name: todo-nodejs-mongo metadata: template: firstname.lastname@example.org hooks: prerestore: # Example of an inline script. (shell is required for inline scripts) shell: sh run: echo 'Hello' preprovision: # Example of external script (Relative path from project root) run: ./hooks/preprovision.sh services: web: project: ./src/web dist: build language: js host: appservice api: project: ./src/api language: js host: appservice
To learn more about our new hooks support and see examples, check out this article on our DevHub.
Support for installation via Homebrew, Windows Package Manager and Chocolatey
We’ve been teasing support for installing
azd via your favorite package managers for a couple releases now so we’re excited to announce we’re shipping support for Homebrew (
brew), Windows Package Manager (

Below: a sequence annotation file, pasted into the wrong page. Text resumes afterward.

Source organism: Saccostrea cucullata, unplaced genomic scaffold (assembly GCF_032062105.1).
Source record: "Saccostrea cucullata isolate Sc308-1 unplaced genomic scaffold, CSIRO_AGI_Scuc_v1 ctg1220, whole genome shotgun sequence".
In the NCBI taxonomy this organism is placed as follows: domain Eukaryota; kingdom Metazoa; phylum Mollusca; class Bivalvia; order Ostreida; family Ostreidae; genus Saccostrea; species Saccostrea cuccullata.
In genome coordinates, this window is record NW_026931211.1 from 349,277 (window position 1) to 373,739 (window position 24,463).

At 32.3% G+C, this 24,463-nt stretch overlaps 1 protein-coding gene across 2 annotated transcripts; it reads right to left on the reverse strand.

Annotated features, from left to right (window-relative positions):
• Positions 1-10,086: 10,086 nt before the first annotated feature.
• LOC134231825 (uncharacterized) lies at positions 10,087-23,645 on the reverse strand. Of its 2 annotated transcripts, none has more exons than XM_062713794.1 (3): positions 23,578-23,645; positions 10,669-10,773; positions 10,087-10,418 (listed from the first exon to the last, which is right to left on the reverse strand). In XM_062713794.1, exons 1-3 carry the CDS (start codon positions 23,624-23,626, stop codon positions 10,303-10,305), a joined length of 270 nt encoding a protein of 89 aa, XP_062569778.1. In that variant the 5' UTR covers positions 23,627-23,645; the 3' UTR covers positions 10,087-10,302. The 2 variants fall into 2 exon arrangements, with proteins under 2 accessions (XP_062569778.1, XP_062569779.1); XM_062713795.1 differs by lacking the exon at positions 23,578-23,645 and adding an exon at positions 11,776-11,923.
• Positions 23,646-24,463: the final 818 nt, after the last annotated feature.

winget), and Chocolatey (
choco) in the latest release of the CLI.
You can now install
brew tap azure/azd && brew install azd
winget install microsoft.azd
choco install azd
If your favorite package manager isn’t yet supported, you can continue to follow the instructions at aka.ms/azd-install. We’re also working on supporting installation via
yum so stay tuned for that support in an upcoming release.
Support for multiple Azure organizations
Subscriptions from all organizations of the user are now listed when
azd init prompts for subscriptions.
azd commands also support running against environments from different organizations seamlessly. Previous workarounds that required
auth.useAzCliAuth set to
true should no longer be required. If you use subscriptions from multiple Azure organizations and have feedback on this new experience, let us know!
Since our last release, we also have some awesome new templates to highlight! As a reminder, these templates were designed to be flexible. You can take these templates, modify or swap out the source code, and get up and running on Azure in just a couple of minutes. Each of these templates includes Infrastructure as Code files that specify and configure all the Azure resources needed for your application to run in the cloud.
These samples cover common patterns like:
- Working with external systems as inputs and outputs, and